The next section of the pod cast was inspired by a message from a listener who asked; “who would you put on your literary Mount Rushmore?” The entire time they were discussing their own lists I was trying to think of mine. My first and it seemed most obvious choice was J.K. Rowling, she wrote an amazing series which helped get so many back into reading and books. After that it got harder because there are just so many authors I love. Do I stick to children’s/young adult authors? Do I just go with my favorites? There were no parameters because that leaves the question up to everyone’s own interpretation. I must continue to think of my Mount Rushmore and I’ll get back to you on that.

Doug Johnson’s Blue Skunk Blog never fails to amuse me in some way. His Blog on October 6th, “Thank You Mr. Jobs,” was his response to the death of Steve Jobs. I was amused at his description of the Apple II he was chosen to learn how to use in 1982, which I have seen these in pictures I will admit I’ve never had to use one because well, I wasn’t even alive yet. Now I do remember the later models with the floppy disks we had to change to finish the Oregon Trail. To me the computer has just always been there, sure they’ve become more common throughout the years, but I grew up learning how to use them. I can definitely say they are faster now than when I was a kid. I can’t imagine the life before computers really. I do see how much they benefit our students who struggle to write neatly. There have been times I’ve had to ask, now what does this say and often they have no clue either. I do have a deep appreciation for the innovations of Steve Jobs and the impact he has had on the world.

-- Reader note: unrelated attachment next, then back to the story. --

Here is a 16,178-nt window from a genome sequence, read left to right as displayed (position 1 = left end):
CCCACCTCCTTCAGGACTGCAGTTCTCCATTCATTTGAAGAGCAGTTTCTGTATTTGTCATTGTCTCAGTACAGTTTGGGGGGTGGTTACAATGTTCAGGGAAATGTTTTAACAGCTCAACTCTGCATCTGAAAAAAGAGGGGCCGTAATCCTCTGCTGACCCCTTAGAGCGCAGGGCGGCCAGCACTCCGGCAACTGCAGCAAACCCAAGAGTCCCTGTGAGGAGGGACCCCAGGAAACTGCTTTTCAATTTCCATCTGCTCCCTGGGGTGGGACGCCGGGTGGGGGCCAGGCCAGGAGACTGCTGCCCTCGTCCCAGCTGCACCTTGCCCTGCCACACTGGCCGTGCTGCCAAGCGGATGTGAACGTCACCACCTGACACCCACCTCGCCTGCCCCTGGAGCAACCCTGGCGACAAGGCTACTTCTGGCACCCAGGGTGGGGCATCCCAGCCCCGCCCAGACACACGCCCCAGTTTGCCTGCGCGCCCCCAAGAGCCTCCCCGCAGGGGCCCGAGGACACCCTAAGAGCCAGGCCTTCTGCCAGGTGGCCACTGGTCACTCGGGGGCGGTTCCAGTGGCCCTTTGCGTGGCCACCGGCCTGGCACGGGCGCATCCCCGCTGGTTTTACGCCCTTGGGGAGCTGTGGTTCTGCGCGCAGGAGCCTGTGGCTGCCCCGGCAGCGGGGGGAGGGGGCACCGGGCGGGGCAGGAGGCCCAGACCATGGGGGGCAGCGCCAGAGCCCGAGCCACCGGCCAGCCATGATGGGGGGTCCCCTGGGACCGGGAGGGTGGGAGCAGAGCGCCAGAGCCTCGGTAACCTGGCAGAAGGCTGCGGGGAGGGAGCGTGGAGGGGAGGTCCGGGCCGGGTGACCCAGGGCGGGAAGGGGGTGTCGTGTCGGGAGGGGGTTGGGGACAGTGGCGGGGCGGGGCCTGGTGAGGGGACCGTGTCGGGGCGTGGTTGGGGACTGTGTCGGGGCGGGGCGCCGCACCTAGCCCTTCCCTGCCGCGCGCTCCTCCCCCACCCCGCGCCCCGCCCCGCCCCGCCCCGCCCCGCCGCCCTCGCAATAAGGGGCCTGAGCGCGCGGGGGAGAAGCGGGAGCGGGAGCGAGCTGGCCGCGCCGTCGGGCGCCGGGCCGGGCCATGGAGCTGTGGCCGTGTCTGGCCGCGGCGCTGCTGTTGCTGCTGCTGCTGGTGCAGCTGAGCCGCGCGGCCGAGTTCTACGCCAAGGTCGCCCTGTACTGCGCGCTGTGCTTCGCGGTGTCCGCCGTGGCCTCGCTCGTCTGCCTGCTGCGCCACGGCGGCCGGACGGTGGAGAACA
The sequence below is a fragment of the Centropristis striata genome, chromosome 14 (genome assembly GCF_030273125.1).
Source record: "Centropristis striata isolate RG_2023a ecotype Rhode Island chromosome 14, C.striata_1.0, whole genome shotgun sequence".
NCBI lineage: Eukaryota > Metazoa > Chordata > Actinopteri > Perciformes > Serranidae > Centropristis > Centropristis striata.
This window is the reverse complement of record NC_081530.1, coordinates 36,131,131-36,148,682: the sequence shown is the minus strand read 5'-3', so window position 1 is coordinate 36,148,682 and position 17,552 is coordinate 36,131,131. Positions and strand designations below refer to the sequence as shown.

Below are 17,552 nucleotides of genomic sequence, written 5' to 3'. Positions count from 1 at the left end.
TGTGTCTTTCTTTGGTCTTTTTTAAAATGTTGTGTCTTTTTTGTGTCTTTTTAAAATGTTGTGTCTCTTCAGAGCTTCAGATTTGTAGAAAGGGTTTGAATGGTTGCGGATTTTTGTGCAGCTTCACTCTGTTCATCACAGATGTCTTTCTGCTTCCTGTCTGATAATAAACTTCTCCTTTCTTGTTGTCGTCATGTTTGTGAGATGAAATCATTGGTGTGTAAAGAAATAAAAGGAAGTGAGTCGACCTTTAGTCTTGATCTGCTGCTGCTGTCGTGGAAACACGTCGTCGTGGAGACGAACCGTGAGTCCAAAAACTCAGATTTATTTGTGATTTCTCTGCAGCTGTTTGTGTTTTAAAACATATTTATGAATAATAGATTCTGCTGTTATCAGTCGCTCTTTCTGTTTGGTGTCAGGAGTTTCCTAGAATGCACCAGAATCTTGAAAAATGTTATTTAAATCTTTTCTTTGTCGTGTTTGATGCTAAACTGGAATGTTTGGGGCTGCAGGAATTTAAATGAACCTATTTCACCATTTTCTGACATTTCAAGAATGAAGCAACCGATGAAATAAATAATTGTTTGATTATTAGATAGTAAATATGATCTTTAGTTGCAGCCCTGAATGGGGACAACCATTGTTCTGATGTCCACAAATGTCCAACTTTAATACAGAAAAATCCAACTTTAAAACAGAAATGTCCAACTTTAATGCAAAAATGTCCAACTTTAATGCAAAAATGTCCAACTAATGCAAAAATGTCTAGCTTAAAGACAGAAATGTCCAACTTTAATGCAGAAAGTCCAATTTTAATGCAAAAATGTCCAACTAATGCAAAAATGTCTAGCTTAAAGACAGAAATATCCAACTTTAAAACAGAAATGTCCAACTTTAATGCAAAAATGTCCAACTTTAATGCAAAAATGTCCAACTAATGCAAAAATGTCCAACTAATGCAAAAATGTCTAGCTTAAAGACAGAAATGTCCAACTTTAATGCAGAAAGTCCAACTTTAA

Next I moved on and read the ALA TechSource blog; “Librarian, Robot,” by Kate Sheehan. Posted on October 4th. It brings up the question of a librarian being replaced by a robot. It is a scary thought that our jobs can be easily replaced on day by a machine. The computer comes close sometimes with automated checkout stations. I do picture in my head robots moving around and putting books back on the shelves, answering patron questions and helping location information. When this world comes I also picture robots asking for the information because well, if a robot can do the job of a librarian surely we’ll all have our own personal librarian to do those tasks we don’t want to do. The blog wasn’t so much about robots completely taking over the job, but taking over those tasks that could be automated so librarians can spend more time on interacting with patrons.

I also enjoy checking out the Adult Books 4 Teens blog and seeing what books are being recommended each day. On October 6th the book Word Hero by Jay Heinrichs was featured in a posting by Angela Carstensen. This book sounds like it would be a great addition to any speech teacher’s classroom library. It helps teach how to use things such as onomatopoeia, alliteration, hyperbole and other tricks of speech.